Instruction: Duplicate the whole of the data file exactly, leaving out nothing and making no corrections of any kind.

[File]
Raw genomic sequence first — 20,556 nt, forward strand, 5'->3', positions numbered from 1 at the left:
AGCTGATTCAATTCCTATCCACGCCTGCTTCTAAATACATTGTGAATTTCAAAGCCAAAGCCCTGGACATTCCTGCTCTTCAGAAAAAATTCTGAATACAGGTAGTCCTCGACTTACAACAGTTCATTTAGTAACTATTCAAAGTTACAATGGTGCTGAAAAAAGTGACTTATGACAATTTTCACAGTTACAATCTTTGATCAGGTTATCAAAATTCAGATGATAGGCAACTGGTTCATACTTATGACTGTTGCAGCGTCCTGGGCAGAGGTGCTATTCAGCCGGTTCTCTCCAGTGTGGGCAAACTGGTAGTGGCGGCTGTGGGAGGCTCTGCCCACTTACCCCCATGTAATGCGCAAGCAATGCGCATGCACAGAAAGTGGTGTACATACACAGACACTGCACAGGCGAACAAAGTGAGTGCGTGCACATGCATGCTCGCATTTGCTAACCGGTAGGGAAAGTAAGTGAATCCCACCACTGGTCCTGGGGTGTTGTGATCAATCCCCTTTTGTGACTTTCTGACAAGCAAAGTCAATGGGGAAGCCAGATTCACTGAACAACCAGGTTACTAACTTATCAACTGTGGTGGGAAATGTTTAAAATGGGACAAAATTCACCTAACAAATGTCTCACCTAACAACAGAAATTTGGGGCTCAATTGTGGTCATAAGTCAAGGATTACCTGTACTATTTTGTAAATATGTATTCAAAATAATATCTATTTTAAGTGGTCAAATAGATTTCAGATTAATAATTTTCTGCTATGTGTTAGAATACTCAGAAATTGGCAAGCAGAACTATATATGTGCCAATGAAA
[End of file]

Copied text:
Raw genomic sequence first — 20,556 nt, forward strand, 5'->3', positions numbered from 1 at the left:
AGCTGATTCAATTCCTATCCACGCCTGCTTCTAAATACATTGTGAATTTCAAAGCCAAAGCCCTGGACATTCCTGCTCTTCAGAAAAAATTCTGAATACAGGTAGTCCTCGACTTACAACAGTTCATTTAGTAACTATTCAAAGTTACAATGGTGCTGAAAAAAGTGACTTATGACAATTTTCACAGTTACAATCTTTGATCAGGTTATCAAAATTCAGATGATAGGCAACTGGTTCATACTTATGACTGTTGCAGCGTCCTGGGCAGAGGTGCTATTCAGCCGGTTCTCTCCAGTGTGGGCAAACTGGTAGTGGCGGCTGTGGGAGGCTCTGCCCACTTACCCCCATGTAATGCGCAAGCAATGCGCATGCACAGAAAGTGGTGTACATACACAGACACTGCACAGGCGAACAAAGTGAGTGCGTGCACATGCATGCTCGCATTTGCTAACCGGTAGGGAAAGTAAGTGAATCCCACCACTGGTCCTGGGGTGTTGTGATCAATCCCCTTTTGTGACTTTCTGACAAGCAAAGTCAATGGGGAAGCCAGATTCACTGAACAACCAGGTTACTAACTTATCAACTGTGGTGGGAAATGTTTAAAATGGGACAAAATTCACCTAACAAATGTCTCACCTAACAACAGAAATTTGGGGCTCAATTGTGGTCATAAGTCAAGGATTACCTGTACTATTTTGTAAATATGTATTCAAAATAATATCTATTTTAAGTGGTCAAATAGATTTCAGATTAATAATTTTCTGCTATGTGTTAGAATACTCAGAAATTGGCAAGCAGAACTATATATGTGCCAATGAAA